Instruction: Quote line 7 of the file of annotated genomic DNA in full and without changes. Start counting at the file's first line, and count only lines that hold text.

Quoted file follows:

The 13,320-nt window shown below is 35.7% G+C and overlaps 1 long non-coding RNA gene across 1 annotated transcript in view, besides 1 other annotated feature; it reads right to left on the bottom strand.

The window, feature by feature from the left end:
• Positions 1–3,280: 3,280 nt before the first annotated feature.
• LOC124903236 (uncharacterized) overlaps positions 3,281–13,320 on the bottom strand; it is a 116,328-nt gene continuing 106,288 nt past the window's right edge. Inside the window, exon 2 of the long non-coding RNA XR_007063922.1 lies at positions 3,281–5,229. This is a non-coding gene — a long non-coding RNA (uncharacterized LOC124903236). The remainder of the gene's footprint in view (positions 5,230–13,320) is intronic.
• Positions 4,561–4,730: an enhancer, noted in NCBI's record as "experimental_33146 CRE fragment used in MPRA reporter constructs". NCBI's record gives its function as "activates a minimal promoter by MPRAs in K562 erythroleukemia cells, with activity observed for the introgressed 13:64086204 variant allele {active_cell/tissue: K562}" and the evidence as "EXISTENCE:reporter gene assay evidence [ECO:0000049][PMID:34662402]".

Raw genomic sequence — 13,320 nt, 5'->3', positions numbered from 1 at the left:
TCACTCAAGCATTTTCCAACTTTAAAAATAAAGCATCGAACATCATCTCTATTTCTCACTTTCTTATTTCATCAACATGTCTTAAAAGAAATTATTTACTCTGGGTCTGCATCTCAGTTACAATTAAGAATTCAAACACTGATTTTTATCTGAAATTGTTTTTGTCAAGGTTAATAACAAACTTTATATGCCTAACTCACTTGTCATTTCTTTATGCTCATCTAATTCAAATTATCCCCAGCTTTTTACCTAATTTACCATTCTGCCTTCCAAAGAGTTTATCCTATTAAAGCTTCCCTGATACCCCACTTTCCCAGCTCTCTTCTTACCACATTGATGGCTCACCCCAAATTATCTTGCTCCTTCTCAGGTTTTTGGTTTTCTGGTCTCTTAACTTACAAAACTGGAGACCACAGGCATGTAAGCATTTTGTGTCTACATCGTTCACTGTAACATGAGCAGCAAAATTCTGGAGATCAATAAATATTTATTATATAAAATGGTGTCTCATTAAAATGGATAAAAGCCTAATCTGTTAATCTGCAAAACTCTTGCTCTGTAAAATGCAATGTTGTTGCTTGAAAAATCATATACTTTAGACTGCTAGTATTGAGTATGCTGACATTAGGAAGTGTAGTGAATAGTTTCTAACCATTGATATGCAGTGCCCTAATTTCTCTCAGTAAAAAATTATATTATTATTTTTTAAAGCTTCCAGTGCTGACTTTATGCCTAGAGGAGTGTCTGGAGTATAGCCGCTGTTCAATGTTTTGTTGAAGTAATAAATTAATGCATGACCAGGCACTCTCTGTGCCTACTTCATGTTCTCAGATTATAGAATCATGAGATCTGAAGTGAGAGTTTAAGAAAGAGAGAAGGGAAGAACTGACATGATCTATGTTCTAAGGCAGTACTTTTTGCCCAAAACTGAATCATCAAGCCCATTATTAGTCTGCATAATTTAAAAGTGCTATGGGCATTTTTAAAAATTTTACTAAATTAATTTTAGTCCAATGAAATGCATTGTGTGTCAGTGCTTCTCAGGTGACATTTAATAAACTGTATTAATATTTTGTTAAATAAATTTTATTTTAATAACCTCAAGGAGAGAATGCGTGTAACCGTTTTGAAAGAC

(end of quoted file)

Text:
TCACTCAAGCATTTTCCAACTTTAAAAATAAAGCATCGAACATCATCTCTATTTCTCACTTTCTTATTTCATCAACATGTCTTAAAAGAAATTATTTACTCTGGGTCTGCATCTCAGTTACAATTAAGAATTCAAACACTGATTTTTATCTGAAATTGTTTTTGTCAAGGTTAATAACAAACTTTATATGCCTAACTCACTTGTCATTTCTTTATGCTCATCTAATTCAAATTATCCCCAGCTTTTTACCTAATTTACCATTCTGCCTTCCAAAGAGTTTATCCTATTAAAGCTTCCCTGATACCCCACTTTCCCAGCTCTCTTCTTACCACATTGATGGCTCACCCCAAATTATCTTGCTCCTTCTCAGGTTTTTGGTTTTCTGGTCTCTTAACTTACAAAACTGGAGACCACAGGCATGTAAGCATTTTGTGTCTACATCGTTCACTGTAACATGAGCAGCAAAATTCTGGAGATCAATAAATATTTATTATATAAAATGGTGTCTCATTAAAATGGATAAAAGCCTAATCTGTTAATCTGCAAAACTCTTGCTCTGTAAAATGCAATGTTGTTGCTTGAAAAATCATATACTTTAGACTGCTAGTATTGAGTATGCTGACATTAGGAAGTGTAGTGAATAGTTTCTAACCATTGATATGCAGTGCCCTAATTTCTCTCAGTAAAAAATTATATTATTATTTTTTAAAGCTTCCAGTGCTGACTTTATGCCTAGAGGAGTGTCTGGAGTATAGCCGCTGTTCAATGTTTTGTTGAAGTAATAAATTAATGCATGACCAGGCACTCTCTGTGCCTACTTCATGTTCTCAGATTATAGAATCATGAGATCTGAAGTGAGAGTTTAAGAAAGAGAGAAGGGAAGAACTGACATGATCTATGTTCTAAGGCAGTACTTTTTGCCCAAAACTGAATCATCAAGCCCATTATTAGTCTGCATAATTTAAAAGTGCTATGGGCATTTTTAAAAATTTTACTAAATTAATTTTAGTCCAATGAAATGCATTGTGTGTCAGTGCTTCTCAGGTGACATTTAATAAACTGTATTAATATTTTGTTAAATAAATTTTATTTTAATAACCTCAAGGAGAGAATGCGTGTAACCGTTTTGAAAGAC